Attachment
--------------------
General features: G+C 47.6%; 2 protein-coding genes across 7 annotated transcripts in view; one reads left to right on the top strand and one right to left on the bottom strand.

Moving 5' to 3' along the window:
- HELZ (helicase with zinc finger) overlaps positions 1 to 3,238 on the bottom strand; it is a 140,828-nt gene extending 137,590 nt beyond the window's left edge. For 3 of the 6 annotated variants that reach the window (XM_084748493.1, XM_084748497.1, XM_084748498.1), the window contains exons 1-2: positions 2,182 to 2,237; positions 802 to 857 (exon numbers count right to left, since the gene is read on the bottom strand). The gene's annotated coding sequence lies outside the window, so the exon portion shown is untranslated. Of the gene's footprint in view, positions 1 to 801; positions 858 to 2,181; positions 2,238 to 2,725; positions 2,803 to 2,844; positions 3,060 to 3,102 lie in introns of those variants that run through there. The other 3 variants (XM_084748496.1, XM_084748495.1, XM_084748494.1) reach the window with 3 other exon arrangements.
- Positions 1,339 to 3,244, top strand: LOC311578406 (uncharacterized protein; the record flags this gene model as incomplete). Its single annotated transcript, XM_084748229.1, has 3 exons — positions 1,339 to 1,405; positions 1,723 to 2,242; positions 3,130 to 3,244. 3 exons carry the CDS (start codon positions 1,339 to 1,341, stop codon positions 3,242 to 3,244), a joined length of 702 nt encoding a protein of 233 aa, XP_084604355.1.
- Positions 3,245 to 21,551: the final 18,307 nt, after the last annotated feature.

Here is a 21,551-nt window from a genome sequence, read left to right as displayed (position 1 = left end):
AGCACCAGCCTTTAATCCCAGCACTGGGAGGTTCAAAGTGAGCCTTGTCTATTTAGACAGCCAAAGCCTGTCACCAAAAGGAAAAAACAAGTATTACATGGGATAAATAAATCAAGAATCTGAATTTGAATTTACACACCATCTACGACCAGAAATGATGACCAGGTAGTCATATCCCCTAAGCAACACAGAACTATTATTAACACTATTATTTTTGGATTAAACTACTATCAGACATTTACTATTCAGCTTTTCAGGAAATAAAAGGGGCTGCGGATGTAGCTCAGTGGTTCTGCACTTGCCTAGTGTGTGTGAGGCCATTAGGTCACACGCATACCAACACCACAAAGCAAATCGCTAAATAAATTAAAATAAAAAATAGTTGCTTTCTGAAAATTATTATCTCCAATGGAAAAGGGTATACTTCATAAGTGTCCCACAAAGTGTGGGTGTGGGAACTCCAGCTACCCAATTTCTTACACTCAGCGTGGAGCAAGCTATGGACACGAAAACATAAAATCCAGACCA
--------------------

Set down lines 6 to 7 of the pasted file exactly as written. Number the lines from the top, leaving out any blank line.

Here is a 21,551-nt window from a genome sequence, read left to right as displayed (position 1 = left end):
AGCACCAGCCTTTAATCCCAGCACTGGGAGGTTCAAAGTGAGCCTTGTCTATTTAGACAGCCAAAGCCTGTCACCAAAAGGAAAAAACAAGTATTACATGGGATAAATAAATCAAGAATCTGAATTTGAATTTACACACCATCTACGACCAGAAATGATGACCAGGTAGTCATATCCCCTAAGCAACACAGAACTATTATTAACACTATTATTTTTGGATTAAACTACTATCAGACATTTACTATTCAGCTTTTCAGGAAATAAAAGGGGCTGCGGATGTAGCTCAGTGGTTCTGCACTTGCCTAGTGTGTGTGAGGCCATTAGGTCACACGCATACCAACACCACAAAGCAAATCGCTAAATAAATTAAAATAAAAAATAGTTGCTTTCTGAAAATTATTATCTCCAATGGAAAAGGGTATACTTCATAAGTGTCCCACAAAGTGTGGGTGTGGGAACTCCAGCTACCCAATTTCTTACACTCAGCGTGGAGCAAGCTATGGACACGAAAACATAAAATCCAGACCA